This year marks the 50th anniversary of Ralph Nader’s book “Unsafe at Any Speed," in which the young Harvard-trained lawyer/activist did a serious hatchet job on what was a very interesting and unconventional American car. But the Chevy Corvair is clearly having the last laugh. Ironically, as the book turns 50, Corvair prices have reached an all-time high.
I owned a 1963 Corvair Spyder (the high-performance model) in College.
After I graduated, and after I came home from the Army, I bought a 1965 Corvair Corsa. Also the high performance model.
Both were the convertible models.
Both were hot, sexy, and when they ran right they ran with the power of the Elk and the grace of the Gazelle!
Unfortunately, they didn't run that well, that often.
Both had the endemic problem of the rear-mounted engine: when you pushed them too hard, it threw the fan belt and you had to stop RIGHT THEN and re-install the fan belt.
If you didn't fix that RIGHT THEN .. in the words of RoboCop ... "...There Will Be Trouble!"
I carried a 1/2" open wrench and a 5/16" socket wrench, which were the tools necessary to to loosen the idler wheel so I could put the fan belt back on track.
I also carried a spare fan belt, just in case; but it was never needed. The fan belt was not damaged by the experience; it just fell off into the rear-deck engine well.
The front end was the trunk. In the winter (in the 1960-1970 period) in Oregon, we got some fearsome winters with snows six inches or more. The snow lasted for weeks, to months. The front of the Corvair was so light, I couldn't steer the car. I had to put a hundred pounds or more of sandbags in the front-trunk of the Corvair so I could make it around a corner.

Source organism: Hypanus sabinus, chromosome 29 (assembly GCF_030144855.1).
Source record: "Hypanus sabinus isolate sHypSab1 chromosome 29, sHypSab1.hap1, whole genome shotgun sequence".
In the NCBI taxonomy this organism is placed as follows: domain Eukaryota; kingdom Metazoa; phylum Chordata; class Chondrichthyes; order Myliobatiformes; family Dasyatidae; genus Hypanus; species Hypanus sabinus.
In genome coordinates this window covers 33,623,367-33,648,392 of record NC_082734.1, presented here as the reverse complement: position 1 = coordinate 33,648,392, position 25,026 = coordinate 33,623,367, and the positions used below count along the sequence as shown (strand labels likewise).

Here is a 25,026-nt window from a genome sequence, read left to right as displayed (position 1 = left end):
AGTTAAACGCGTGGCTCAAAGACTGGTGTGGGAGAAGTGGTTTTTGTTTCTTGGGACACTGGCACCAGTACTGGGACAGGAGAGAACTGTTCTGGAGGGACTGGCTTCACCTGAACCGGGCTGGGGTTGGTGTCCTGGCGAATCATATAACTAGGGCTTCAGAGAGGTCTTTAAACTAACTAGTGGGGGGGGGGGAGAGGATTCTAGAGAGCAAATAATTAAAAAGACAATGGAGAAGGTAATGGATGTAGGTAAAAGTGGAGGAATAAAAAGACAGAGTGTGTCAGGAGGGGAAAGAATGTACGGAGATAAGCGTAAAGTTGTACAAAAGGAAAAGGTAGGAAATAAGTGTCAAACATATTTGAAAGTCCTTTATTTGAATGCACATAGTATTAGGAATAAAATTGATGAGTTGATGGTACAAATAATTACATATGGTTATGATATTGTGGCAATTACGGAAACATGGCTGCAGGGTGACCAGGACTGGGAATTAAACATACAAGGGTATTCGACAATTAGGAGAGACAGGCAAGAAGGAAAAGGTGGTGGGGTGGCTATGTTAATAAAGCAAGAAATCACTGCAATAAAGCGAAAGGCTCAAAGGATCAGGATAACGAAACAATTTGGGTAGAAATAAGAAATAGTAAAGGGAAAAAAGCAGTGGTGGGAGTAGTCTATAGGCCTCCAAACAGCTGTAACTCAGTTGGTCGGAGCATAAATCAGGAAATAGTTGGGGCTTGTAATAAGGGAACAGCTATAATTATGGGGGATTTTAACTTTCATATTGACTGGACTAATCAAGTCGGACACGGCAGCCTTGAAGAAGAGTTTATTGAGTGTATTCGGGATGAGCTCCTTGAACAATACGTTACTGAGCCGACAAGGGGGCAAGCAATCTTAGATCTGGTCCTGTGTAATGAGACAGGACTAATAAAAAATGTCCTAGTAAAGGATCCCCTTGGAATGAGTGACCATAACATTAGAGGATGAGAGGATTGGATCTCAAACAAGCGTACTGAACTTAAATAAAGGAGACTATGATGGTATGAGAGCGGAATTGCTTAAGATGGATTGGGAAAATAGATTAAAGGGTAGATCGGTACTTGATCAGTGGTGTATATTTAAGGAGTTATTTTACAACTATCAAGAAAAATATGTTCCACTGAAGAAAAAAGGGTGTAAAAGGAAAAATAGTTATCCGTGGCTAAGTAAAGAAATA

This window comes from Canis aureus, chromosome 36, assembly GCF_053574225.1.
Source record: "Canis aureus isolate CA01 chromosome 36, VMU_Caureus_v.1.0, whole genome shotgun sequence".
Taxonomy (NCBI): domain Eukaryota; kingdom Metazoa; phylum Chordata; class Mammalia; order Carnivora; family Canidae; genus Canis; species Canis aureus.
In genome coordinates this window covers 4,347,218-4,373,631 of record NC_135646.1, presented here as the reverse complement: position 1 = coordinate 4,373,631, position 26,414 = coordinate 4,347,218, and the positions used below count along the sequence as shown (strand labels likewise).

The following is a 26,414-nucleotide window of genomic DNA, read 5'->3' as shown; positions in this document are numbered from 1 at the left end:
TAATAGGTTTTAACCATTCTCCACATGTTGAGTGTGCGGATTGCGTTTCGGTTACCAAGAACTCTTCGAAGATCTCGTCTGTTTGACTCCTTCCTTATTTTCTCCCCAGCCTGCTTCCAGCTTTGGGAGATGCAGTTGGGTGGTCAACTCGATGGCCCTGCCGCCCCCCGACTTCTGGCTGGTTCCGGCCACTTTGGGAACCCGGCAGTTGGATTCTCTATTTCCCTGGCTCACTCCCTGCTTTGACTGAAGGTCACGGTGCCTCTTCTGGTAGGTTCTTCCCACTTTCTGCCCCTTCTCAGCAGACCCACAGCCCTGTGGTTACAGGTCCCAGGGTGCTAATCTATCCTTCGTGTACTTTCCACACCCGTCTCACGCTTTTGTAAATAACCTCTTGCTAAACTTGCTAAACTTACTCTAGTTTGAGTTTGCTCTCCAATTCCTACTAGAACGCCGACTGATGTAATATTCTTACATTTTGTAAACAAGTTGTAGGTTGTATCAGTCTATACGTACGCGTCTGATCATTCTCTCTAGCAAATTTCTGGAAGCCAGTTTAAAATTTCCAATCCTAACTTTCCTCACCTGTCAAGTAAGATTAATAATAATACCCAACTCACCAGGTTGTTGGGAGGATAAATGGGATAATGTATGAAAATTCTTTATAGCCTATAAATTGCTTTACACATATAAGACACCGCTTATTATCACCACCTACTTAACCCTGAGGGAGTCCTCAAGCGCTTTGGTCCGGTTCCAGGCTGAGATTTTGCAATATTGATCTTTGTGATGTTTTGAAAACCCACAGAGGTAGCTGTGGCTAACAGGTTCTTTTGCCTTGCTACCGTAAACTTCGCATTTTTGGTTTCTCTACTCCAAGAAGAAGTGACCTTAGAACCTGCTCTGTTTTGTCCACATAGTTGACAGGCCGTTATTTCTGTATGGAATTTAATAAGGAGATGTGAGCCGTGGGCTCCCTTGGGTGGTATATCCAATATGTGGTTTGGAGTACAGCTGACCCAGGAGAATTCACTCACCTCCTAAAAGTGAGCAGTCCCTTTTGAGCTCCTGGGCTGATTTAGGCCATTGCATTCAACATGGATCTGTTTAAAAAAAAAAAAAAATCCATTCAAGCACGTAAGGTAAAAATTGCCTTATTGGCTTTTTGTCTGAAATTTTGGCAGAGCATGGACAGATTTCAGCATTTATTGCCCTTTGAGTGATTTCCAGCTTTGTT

But I loved those cars!
The 1963 didn't last too long; I eventually sold it and bought a 1970 Ford Maverick .. perhaps the lamest of all the Ford Economy Cars ... when I was drafted and just married at the same time.
After I got out of the army, I traded the Maverick (which had the odd habit of having the hood of the car become unhinged while I was driving down the road, for no discernible reason whatever) but at least it kept running even though I had to learn to drive with my head out the window of the car until I could safely pull over to the side of the road ... for the 1965 Corsa plus $700 "boot money".
Then I moved to California, and eventually tried to trade the Corsa in on a 1973 Dodge Challenger.
The dealer rep had his minion go check out the Corsa. At first they were willing to give me $50 on credit for the Corsa. After the minion checked out the Corsa, the decided that they would take the Corsa off my hands if I gave THEM $50!
I kept the Corsa, paid straight cash for the Challenger (which I LOVED until it developed ignition problems .. but that's another story) and later sold the Corsa for parts.
So .. it's obvious that anyone who actually kept a Corvair did so out of love, and I'm pleased to learn that they are being rewarded after all these (almost 50) years for their determination.
I just hope that when these Corvair Lovers sell their Spyders and their Corsas to the collecters, they are kind enough to include a 1/2" open wrench and a 5/16" socket wrench,